The walkie-talkie crackles. The security guard at the main entrance informs Valentine that the donations from the European Parliament have arrived. I discover that the parliamentarians and all the personnel provide for this shelter, and other Samusocial centers, clothing and other donations, as well as three meals daily. The office furniture was left the way it was in order for the on-site work teams to use. Shower cubicles were installed as well as a laundry room with six washing machines and dryers. But the efficiency of the parliamentary infrastructure does not stop here: as soon as a technical problem arises, a broken blind, a lock that does not work, “they come immediately to fix it,” Valentine explains with enthusiasm. The rooms are available for one or two people, according to Covid-19 requirements.
In terms of logistics, everything is put in place to avoid the conflicts and tension generated by overcrowded places. Here, very different profiles coexist: women victims of physical abuse and violence, women weakened by years of homeless life, drug and/or alcohol-dependent women, migrants. One of the residents is on her third request for residency and has been in that process since 2013. Two students, 18 and 20 years old, were also sharing a room and became friends; one of them is pregnant. At the shelter, there is also a resident that hugs every object that surrounds her. The beds, the chairs, everything goes. She does not take her medication regularly, but at least here, she is not in danger.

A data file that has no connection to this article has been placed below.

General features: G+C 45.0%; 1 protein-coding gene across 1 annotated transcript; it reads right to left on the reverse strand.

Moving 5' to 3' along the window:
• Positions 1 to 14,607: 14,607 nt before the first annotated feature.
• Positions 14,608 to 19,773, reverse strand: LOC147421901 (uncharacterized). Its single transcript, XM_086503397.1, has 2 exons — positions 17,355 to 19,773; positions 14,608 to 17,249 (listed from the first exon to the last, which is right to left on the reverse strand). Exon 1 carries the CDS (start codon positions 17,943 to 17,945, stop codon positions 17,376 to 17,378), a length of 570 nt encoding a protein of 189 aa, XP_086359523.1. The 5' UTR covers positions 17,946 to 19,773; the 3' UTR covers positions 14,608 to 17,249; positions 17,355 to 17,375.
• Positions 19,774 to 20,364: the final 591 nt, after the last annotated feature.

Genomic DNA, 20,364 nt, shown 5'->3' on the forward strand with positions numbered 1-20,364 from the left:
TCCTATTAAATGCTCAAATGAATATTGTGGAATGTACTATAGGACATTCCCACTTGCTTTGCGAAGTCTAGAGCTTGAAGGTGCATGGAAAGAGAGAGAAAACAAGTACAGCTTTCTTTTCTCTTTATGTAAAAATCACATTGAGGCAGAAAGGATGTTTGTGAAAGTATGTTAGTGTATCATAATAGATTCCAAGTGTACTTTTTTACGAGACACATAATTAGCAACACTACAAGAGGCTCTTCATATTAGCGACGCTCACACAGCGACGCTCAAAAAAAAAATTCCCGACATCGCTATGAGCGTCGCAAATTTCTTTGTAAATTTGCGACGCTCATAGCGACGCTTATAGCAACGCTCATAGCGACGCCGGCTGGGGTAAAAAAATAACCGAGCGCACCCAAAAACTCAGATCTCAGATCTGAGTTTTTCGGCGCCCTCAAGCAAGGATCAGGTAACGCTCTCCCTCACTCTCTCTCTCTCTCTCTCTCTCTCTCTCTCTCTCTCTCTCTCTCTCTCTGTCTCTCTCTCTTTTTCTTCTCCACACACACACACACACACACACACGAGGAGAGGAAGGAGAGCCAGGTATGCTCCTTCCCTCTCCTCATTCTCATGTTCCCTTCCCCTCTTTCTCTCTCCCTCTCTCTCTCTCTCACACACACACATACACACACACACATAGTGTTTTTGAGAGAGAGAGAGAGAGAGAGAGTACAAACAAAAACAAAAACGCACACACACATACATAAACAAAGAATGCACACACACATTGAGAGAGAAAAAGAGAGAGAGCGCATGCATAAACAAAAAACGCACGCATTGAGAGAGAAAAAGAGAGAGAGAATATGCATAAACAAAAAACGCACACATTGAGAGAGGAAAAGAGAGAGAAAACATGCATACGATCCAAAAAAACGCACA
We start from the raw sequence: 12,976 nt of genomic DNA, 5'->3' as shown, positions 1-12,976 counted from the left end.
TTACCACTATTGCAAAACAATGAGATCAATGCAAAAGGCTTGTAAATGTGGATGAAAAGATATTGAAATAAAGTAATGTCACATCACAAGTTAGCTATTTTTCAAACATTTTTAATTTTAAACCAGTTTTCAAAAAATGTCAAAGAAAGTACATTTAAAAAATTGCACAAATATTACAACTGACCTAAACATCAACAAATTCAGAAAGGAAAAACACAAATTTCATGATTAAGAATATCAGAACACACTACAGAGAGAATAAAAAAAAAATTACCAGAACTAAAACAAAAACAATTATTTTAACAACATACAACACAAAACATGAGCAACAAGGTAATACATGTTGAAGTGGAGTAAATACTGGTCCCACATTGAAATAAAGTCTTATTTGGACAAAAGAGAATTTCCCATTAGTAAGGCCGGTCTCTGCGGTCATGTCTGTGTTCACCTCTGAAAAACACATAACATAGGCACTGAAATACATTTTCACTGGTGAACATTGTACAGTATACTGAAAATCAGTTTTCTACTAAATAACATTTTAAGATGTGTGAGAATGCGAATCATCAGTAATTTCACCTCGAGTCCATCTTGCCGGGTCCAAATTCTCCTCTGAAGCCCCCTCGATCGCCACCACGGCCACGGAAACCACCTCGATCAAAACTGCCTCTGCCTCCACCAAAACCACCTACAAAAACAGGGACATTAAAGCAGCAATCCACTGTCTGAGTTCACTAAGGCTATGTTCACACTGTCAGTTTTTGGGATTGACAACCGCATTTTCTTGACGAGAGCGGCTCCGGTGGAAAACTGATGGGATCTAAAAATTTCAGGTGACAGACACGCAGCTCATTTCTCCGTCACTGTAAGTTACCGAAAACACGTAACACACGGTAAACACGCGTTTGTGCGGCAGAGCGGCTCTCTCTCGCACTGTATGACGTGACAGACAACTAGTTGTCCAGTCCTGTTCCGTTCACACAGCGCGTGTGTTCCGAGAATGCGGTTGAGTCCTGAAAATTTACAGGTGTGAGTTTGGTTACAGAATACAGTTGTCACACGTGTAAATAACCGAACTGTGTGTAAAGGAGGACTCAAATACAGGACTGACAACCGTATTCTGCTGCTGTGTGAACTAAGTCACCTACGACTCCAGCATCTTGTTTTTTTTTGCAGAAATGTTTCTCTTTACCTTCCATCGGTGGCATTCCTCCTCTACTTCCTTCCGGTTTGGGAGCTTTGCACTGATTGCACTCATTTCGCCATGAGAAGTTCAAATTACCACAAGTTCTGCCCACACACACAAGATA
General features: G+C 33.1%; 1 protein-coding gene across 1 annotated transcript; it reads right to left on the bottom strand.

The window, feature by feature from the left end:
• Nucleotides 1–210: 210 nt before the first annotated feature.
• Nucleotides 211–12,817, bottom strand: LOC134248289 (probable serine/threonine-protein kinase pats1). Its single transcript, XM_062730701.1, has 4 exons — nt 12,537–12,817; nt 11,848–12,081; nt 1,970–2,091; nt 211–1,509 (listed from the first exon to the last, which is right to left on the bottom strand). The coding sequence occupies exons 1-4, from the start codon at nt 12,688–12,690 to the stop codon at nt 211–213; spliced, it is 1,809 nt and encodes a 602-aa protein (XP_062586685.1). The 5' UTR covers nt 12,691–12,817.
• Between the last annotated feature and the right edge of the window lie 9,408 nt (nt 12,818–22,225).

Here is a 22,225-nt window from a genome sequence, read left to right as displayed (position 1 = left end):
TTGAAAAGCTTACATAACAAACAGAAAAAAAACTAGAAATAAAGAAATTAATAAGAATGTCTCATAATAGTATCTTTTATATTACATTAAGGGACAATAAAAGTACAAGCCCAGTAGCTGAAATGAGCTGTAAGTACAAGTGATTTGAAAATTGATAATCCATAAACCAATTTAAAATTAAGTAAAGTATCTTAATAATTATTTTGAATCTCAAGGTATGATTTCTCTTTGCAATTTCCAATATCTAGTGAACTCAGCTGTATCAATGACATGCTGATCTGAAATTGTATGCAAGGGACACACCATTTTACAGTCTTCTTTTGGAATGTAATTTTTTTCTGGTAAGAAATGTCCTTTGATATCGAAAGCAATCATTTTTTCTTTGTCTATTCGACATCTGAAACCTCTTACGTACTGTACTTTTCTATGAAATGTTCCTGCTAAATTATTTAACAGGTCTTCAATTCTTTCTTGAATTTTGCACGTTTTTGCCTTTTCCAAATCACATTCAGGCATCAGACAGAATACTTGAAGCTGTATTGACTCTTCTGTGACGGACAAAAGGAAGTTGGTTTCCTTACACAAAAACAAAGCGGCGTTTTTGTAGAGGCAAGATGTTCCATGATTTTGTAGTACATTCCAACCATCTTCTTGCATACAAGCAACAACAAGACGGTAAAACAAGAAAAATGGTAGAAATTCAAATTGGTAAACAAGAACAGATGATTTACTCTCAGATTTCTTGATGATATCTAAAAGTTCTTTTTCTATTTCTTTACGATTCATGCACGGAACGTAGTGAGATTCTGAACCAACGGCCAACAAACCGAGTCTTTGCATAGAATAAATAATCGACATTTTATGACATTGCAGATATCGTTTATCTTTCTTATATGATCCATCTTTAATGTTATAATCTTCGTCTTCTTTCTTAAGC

“She is with us because she does not fit in any box,” continues Valentine. Onn the street, she would be on her own, at the mercy of violence, misery, and now Covid-19.